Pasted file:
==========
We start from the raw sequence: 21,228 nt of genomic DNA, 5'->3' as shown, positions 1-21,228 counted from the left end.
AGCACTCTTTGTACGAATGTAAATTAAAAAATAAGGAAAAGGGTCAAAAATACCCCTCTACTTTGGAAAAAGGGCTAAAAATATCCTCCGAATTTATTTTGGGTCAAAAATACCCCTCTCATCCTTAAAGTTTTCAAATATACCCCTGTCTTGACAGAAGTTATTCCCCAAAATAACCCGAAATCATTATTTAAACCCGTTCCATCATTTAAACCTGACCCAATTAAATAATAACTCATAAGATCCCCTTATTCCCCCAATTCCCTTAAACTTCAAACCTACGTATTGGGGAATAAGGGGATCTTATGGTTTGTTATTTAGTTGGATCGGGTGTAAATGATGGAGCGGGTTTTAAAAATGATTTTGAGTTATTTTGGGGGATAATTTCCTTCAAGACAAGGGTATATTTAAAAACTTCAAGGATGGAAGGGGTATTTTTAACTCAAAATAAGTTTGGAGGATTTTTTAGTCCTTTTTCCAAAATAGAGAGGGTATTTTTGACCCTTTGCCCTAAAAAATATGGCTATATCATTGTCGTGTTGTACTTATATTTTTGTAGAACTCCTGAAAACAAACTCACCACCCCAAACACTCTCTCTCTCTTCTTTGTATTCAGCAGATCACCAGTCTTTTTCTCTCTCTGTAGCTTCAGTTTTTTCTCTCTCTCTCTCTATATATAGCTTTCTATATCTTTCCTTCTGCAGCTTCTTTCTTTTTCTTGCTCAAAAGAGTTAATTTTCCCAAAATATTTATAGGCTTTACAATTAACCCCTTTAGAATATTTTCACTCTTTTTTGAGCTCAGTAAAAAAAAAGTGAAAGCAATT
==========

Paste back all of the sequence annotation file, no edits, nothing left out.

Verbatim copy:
We start from the raw sequence: 21,228 nt of genomic DNA, 5'->3' as shown, positions 1-21,228 counted from the left end.
AGCACTCTTTGTACGAATGTAAATTAAAAAATAAGGAAAAGGGTCAAAAATACCCCTCTACTTTGGAAAAAGGGCTAAAAATATCCTCCGAATTTATTTTGGGTCAAAAATACCCCTCTCATCCTTAAAGTTTTCAAATATACCCCTGTCTTGACAGAAGTTATTCCCCAAAATAACCCGAAATCATTATTTAAACCCGTTCCATCATTTAAACCTGACCCAATTAAATAATAACTCATAAGATCCCCTTATTCCCCCAATTCCCTTAAACTTCAAACCTACGTATTGGGGAATAAGGGGATCTTATGGTTTGTTATTTAGTTGGATCGGGTGTAAATGATGGAGCGGGTTTTAAAAATGATTTTGAGTTATTTTGGGGGATAATTTCCTTCAAGACAAGGGTATATTTAAAAACTTCAAGGATGGAAGGGGTATTTTTAACTCAAAATAAGTTTGGAGGATTTTTTAGTCCTTTTTCCAAAATAGAGAGGGTATTTTTGACCCTTTGCCCTAAAAAATATGGCTATATCATTGTCGTGTTGTACTTATATTTTTGTAGAACTCCTGAAAACAAACTCACCACCCCAAACACTCTCTCTCTCTTCTTTGTATTCAGCAGATCACCAGTCTTTTTCTCTCTCTGTAGCTTCAGTTTTTTCTCTCTCTCTCTCTATATATAGCTTTCTATATCTTTCCTTCTGCAGCTTCTTTCTTTTTCTTGCTCAAAAGAGTTAATTTTCCCAAAATATTTATAGGCTTTACAATTAACCCCTTTAGAATATTTTCACTCTTTTTTGAGCTCAGTAAAAAAAAAGTGAAAGCAATT